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BEST AFRICAN AMERICAN ESSAYS: 2009 by Debra J. Dickerson


edited by Debra J. Dickerson & Gerald Early

Pub Date: Jan. 13th, 2009
ISBN: 978-0-553-80691-5
Publisher: Bantam

Inaugural edition of a new series proves that there’s always room for another delivery method for quality short nonfiction.

Series editor Early (English, African and African-American Studies/Washington Univ.; This Is Where I Came In: Black America in the 1960s, 2003, etc.) and guest editor Dickerson (The End of Blackness, 2004, etc.) have gathered a vibrant mix of voices that belies the volume’s anodyne label. Early states up front his ecumenical goal: collecting the best essays authored by African-Americans. Even at that, he leaves the door open for others to write on racial issues; many will be surprised to see Andrew Sullivan’s chest-swelling ode to Barack Obama concluding the volume. Whatever the criteria involved, the book is a solid piece of work gathered from a wide range of publications (the New Yorker, Vibe, the St. Petersburg Times, etc.), loosely collected into subject buckets like “Activism/Political Thought” and “Internationally Black.” Early’s contribution, “Dancing in the Dark,” is a smart take on race and the South in film that recasts To Kill a Mockingbird as possibly more insidious than even Birth of a Nation. Emily Raboteau’s “Searching for Zion,” a labyrinthine account of her odyssey to reconcile her blackness with the spiritual quest for Jerusalem, is a masterpiece, as is Bill Maxwell’s sad three-parter about his disillusioning stint as a professor at a historically black college. Between these long-form classics crowd a host of shorter, divergent viewpoints. The effect is something like a loud family dinner with plenty of opinionated relatives who don’t always get along. Right-wing scold John McWhorter pops by to complain about the lack of American identity in modern youth, and Chloé Hilliard talks brashly about young black lesbians in Brooklyn acting just as gangsta as the boys. Meanwhile, off to the sides where it’s quieter, Obama writes of reincorporating faith into the progressive dialogue, and Malcolm Gladwell offers fresh insights into what I.Q. testing actually measures. There are a few weak selections (Michael Eric Dyson, we’re looking in your direction); fortunately, they are on the shorter side.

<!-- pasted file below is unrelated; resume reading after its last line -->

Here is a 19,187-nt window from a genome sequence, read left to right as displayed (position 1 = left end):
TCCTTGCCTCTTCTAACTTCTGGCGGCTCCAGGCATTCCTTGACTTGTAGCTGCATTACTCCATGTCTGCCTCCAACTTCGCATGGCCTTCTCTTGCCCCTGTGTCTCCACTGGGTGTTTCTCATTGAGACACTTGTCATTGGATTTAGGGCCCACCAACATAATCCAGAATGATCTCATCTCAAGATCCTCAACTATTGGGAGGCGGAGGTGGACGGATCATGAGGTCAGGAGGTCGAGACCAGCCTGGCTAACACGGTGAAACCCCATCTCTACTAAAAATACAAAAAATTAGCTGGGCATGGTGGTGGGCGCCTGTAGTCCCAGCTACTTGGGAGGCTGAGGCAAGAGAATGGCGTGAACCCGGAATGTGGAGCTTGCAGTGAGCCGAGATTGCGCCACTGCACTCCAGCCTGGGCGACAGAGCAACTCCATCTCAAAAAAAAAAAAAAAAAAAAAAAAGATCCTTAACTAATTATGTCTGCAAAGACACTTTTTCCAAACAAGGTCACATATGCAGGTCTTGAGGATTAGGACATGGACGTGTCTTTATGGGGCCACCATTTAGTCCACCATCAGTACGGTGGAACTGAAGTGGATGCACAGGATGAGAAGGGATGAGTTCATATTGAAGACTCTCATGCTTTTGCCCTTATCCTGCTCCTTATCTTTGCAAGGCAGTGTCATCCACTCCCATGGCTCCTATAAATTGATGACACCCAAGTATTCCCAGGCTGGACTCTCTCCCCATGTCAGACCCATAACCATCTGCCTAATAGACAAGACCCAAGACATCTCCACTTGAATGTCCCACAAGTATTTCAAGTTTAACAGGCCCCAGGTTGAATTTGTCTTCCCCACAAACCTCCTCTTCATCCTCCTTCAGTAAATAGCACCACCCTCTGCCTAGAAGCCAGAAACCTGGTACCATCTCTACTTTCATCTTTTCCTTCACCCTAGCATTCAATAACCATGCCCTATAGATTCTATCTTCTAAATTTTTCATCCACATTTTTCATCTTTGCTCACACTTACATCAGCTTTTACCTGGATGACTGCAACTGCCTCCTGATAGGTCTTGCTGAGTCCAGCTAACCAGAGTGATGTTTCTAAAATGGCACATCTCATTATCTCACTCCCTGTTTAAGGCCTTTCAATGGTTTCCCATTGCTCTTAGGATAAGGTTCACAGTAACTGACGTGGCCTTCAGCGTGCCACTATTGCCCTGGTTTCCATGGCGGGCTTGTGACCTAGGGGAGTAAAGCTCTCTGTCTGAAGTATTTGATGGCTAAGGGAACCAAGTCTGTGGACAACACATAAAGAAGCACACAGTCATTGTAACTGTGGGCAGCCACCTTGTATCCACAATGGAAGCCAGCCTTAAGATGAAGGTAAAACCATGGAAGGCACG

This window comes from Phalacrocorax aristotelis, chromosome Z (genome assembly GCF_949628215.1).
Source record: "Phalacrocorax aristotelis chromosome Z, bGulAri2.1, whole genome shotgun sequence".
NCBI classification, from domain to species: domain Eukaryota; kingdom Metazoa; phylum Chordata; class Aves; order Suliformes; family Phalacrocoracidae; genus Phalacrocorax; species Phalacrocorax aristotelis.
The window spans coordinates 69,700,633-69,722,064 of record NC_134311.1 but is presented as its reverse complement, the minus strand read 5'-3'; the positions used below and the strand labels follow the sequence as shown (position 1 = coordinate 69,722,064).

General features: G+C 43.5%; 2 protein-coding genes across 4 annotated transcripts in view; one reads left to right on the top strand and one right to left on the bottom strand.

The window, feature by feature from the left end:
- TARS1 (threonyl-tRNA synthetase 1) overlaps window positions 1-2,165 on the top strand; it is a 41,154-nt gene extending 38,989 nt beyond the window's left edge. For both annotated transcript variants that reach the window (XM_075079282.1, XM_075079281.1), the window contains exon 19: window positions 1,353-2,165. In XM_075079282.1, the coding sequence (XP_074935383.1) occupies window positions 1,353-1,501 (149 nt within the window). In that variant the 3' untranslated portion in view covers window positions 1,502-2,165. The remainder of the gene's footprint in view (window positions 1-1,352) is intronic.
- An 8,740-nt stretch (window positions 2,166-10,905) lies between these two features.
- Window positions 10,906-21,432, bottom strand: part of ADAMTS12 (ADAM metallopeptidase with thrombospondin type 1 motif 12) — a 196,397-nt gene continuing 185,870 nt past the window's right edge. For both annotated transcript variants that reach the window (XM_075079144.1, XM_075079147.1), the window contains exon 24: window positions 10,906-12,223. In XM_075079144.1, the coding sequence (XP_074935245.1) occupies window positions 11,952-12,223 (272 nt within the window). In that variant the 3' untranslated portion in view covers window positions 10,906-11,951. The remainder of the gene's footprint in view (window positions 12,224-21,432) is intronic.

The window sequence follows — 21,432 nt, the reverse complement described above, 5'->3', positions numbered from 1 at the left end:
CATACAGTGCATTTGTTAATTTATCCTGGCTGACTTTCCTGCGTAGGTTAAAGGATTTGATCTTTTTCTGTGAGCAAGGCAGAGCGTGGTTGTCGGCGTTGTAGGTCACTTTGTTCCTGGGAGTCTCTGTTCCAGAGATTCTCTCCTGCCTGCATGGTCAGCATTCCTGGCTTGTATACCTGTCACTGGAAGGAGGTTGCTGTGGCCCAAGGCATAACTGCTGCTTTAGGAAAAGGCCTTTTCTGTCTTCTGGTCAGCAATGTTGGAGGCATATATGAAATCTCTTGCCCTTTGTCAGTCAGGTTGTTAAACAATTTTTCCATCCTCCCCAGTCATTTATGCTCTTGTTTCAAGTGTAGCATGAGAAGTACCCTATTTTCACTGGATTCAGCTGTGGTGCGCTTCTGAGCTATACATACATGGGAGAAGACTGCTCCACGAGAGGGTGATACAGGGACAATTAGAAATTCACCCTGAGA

A cracking good read, something that all too few essay anthologies manage to be.